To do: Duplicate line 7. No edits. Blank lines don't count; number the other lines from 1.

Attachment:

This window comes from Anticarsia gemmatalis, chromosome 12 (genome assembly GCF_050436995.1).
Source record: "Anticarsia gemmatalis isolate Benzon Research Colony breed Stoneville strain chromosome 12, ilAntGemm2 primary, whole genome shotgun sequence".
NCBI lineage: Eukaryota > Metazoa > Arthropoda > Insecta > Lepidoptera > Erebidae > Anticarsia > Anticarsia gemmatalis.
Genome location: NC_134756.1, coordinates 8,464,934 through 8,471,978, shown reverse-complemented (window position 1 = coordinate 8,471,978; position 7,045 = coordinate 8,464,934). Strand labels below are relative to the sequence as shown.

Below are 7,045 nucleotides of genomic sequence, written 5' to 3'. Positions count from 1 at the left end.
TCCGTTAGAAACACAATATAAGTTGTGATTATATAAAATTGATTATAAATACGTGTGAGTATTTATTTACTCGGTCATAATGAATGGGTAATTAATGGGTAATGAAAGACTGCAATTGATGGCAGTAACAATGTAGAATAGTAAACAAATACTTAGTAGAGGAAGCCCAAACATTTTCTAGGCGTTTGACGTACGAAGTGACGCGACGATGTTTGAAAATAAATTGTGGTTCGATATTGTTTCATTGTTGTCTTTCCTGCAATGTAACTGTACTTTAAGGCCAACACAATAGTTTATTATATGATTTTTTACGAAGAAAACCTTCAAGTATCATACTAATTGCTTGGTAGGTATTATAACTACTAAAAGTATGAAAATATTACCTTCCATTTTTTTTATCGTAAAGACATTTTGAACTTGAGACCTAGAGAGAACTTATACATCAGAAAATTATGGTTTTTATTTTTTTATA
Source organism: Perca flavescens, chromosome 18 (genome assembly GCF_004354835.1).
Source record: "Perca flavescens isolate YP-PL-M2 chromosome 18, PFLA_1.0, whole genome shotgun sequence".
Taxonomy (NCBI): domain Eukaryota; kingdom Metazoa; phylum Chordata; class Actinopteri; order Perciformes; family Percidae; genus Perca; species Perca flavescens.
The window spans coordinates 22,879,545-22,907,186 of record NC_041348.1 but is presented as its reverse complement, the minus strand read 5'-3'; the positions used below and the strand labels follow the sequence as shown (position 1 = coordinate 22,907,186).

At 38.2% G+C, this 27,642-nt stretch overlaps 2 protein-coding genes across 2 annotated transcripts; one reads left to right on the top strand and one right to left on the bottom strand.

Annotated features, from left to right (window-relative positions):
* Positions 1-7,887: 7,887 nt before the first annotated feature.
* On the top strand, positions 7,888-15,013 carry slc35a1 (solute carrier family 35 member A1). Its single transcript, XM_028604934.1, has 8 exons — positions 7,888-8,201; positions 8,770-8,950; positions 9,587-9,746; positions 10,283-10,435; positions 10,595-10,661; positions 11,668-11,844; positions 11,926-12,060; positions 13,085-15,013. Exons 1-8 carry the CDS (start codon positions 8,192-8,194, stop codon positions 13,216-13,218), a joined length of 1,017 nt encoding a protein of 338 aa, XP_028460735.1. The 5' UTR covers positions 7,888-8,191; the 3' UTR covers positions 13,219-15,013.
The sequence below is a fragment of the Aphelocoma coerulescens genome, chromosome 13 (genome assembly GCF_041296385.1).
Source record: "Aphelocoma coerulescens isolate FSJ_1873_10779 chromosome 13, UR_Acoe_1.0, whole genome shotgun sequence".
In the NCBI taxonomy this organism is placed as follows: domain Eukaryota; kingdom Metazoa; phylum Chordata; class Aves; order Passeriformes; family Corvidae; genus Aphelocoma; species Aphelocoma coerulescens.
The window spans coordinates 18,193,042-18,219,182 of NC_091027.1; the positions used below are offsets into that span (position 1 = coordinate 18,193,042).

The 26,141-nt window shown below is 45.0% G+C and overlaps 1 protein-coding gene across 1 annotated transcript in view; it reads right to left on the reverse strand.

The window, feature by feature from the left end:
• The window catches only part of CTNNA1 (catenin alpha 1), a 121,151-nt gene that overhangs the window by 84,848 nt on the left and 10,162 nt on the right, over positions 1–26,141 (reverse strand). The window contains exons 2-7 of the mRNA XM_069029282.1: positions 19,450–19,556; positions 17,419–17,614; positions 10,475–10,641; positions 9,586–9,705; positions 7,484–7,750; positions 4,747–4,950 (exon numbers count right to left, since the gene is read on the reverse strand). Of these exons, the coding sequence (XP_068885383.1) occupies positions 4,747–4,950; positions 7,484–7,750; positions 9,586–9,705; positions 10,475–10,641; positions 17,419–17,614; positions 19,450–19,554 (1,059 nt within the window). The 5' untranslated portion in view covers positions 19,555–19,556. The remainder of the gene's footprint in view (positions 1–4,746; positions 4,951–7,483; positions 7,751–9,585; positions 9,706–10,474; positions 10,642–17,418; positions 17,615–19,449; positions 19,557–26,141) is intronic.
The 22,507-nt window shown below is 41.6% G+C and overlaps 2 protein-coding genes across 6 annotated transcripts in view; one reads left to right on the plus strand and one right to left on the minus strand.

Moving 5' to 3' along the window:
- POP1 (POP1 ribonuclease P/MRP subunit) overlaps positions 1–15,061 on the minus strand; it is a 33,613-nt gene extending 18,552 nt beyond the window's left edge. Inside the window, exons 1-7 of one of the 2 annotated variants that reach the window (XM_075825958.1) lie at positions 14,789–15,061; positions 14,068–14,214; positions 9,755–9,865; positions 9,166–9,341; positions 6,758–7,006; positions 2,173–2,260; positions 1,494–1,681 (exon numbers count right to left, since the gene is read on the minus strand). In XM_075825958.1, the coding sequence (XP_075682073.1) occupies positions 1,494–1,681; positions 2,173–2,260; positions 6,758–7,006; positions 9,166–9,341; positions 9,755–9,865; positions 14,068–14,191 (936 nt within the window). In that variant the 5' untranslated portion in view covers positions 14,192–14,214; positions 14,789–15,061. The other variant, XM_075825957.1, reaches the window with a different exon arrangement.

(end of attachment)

Source organism: Perca flavescens, chromosome 18 (genome assembly GCF_004354835.1).